In Antipodes Vietnam Peru 1, you include elements of Vietnam and Peru. Did you travel to each of these places? Does your content come from on-site painting or is it more imaginative?

JI
When I started doing research, I tapped into this poetry collection, part of The Imaginative Representations of the Vietnam War, which is a special collection in La Salle University’s Connelly Library in Philadelphia. I researched through artists’ eyes rather than looking at microfilm copies of journalism from that time. This exploration of anti-war poetry led me to travel. I went to Vietnam for one month in 2008, painted every day, and came back with nineteen paintings. It was a great way to research. You’re standing in a place and you see how the place is being used; children come up to you and want to paint on your painting. I had a farmer come up and show me how to properly paint a lotus. I had a monk stand next to me while I was painting the interior of a temple, and he was smoking a cigarette the whole time. They were wonderful, visceral experiences that informed my paintings.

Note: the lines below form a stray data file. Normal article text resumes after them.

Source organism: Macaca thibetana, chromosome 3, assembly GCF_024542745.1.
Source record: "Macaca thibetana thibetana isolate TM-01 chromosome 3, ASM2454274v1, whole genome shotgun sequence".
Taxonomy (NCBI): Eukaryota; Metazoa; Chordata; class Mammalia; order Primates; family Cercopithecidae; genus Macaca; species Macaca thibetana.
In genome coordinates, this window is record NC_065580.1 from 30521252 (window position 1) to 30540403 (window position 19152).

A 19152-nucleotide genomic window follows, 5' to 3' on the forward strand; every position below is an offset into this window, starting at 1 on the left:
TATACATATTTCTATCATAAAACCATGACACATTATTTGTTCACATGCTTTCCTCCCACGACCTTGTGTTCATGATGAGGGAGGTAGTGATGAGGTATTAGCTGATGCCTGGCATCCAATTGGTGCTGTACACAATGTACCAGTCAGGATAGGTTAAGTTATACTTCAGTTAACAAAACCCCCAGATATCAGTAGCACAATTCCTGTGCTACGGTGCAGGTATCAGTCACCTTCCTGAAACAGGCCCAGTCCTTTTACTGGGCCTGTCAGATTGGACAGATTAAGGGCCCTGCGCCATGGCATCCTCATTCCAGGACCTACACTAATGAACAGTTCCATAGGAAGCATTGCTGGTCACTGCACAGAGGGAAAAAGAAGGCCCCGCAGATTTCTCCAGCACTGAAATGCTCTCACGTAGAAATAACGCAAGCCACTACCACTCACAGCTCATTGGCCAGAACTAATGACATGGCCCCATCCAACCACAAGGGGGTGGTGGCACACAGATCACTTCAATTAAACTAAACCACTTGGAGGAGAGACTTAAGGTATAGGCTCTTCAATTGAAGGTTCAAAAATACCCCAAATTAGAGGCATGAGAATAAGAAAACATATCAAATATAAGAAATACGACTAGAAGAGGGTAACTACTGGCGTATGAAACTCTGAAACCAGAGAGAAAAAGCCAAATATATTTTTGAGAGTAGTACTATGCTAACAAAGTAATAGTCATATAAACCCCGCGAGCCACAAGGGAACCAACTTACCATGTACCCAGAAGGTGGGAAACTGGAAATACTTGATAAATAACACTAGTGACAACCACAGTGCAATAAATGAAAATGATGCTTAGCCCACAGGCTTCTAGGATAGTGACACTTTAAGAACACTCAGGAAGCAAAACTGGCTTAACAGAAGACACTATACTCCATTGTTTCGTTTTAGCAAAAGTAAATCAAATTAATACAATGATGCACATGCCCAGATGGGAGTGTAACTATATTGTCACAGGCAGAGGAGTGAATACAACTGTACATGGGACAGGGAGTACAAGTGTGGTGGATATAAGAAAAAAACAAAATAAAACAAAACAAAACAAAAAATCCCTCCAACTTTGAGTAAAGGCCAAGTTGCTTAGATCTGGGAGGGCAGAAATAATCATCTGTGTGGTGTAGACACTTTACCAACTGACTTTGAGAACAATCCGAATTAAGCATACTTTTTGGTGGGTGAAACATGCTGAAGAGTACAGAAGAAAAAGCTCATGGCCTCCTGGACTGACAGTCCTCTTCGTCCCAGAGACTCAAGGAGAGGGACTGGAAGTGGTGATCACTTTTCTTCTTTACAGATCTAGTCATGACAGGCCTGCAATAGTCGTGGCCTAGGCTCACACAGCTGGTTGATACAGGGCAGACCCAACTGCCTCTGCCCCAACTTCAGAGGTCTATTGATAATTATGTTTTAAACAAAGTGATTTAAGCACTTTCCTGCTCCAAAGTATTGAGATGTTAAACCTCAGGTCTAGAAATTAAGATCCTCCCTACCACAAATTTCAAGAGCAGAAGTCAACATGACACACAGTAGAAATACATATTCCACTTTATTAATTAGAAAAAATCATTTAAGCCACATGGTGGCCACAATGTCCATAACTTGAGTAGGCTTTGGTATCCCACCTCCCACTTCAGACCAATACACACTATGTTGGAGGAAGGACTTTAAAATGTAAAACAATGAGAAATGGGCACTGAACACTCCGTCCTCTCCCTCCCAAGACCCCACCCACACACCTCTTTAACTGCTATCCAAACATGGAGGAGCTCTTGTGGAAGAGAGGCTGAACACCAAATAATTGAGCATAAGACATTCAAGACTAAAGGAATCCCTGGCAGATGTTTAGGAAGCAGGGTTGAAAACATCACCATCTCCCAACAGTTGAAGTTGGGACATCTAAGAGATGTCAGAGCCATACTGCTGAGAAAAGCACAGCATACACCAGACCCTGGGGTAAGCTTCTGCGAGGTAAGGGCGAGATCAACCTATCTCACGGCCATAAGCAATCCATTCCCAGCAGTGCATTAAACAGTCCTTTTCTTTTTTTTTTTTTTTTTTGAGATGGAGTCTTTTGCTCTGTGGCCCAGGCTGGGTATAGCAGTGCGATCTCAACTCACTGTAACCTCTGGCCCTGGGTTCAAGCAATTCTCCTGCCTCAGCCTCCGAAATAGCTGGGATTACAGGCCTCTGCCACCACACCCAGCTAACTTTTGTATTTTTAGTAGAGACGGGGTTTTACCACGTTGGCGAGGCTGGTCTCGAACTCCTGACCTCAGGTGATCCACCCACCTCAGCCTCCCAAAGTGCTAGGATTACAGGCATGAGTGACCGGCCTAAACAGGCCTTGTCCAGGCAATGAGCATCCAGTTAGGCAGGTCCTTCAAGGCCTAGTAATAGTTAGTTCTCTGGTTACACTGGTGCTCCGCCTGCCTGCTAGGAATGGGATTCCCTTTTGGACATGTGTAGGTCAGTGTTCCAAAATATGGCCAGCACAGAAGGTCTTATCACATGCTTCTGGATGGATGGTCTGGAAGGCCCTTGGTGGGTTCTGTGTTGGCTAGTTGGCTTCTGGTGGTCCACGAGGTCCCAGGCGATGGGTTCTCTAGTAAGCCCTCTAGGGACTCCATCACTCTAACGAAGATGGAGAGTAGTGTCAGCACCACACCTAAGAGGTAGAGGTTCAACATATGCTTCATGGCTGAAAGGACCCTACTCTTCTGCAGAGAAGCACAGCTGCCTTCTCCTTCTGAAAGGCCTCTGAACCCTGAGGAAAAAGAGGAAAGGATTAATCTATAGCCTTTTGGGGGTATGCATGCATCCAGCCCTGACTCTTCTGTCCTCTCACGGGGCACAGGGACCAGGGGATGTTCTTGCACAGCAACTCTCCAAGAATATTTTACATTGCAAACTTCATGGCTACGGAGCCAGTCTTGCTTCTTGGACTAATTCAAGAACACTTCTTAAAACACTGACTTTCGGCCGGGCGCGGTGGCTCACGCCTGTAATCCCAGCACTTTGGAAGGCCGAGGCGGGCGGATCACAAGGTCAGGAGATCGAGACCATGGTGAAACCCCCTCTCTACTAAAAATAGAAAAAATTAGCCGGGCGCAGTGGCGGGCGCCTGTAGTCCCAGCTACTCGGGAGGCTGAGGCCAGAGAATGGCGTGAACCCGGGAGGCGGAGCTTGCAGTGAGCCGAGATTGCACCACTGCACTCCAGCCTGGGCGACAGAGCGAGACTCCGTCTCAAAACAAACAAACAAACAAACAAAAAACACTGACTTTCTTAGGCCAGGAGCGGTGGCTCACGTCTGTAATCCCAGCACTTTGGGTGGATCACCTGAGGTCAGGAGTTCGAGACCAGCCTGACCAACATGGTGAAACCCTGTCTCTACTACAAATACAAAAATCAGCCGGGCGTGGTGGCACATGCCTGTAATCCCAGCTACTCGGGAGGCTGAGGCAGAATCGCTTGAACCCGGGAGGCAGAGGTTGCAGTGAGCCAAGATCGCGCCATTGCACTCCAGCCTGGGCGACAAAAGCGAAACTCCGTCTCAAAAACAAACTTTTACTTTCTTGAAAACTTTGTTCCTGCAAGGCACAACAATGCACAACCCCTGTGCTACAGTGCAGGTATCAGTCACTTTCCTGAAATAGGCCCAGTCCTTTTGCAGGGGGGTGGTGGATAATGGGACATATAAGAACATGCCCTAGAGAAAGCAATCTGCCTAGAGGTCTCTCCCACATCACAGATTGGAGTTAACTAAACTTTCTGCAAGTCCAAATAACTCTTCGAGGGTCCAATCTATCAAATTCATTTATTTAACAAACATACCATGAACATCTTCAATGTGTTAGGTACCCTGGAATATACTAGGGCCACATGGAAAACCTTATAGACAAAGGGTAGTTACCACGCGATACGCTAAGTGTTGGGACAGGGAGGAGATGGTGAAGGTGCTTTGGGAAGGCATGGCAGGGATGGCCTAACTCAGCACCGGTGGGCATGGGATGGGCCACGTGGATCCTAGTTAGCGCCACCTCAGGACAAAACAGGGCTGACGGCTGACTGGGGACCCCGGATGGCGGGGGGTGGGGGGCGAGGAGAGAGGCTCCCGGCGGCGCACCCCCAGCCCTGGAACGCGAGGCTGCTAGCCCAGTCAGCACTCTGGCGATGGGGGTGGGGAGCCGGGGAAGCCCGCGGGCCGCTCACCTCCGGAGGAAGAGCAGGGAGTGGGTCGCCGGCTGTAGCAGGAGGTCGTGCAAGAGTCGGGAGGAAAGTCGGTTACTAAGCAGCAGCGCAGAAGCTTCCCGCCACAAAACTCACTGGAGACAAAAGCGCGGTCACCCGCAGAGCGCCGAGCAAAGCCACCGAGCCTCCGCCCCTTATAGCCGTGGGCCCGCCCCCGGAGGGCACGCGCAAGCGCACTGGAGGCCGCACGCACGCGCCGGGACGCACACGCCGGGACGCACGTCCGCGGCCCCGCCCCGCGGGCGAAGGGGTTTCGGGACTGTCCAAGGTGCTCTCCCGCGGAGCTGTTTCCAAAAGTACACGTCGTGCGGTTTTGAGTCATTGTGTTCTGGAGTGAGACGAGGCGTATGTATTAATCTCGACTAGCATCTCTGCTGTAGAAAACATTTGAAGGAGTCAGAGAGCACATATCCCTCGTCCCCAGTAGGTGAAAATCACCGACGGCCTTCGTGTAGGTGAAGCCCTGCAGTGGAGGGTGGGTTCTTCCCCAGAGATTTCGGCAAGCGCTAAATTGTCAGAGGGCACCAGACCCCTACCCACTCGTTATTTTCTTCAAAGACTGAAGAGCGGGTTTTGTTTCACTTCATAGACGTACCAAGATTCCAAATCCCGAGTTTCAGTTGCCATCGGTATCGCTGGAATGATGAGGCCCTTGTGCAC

This ceramic piece was developed from the idea of a cosmogram, a model of the universe where you take a globe and cut it in half and flip it. Vietnam is core to my imagery, and the exact opposite on the Earth is Peru. Drilling a line through the Earth from Huế, Vietnam, leads to the mountains of Peru. Some of the other imagery has to do with Humboldt, who was an explorer in the late 1700s and early 1800s in Peru and did analyses of the ecosystems.

This piece is part of a series that I have been working on for the last two and a half years about cosmological ideas, originally based on an essay by Edgar Allan Poe, called “Eureka.” (Poe dedicated the essay to Humboldt.) It is almost as though the universe is the main character of the plot, and the plot of God is perfect, or the plot of the universe is perfect. And I use that as a basis for a creation myth that I wanted to do a cycle of works about. This is almost like the principal particle of the Big Bang. It’s a condensed form of the universe that later becomes a series of paintings.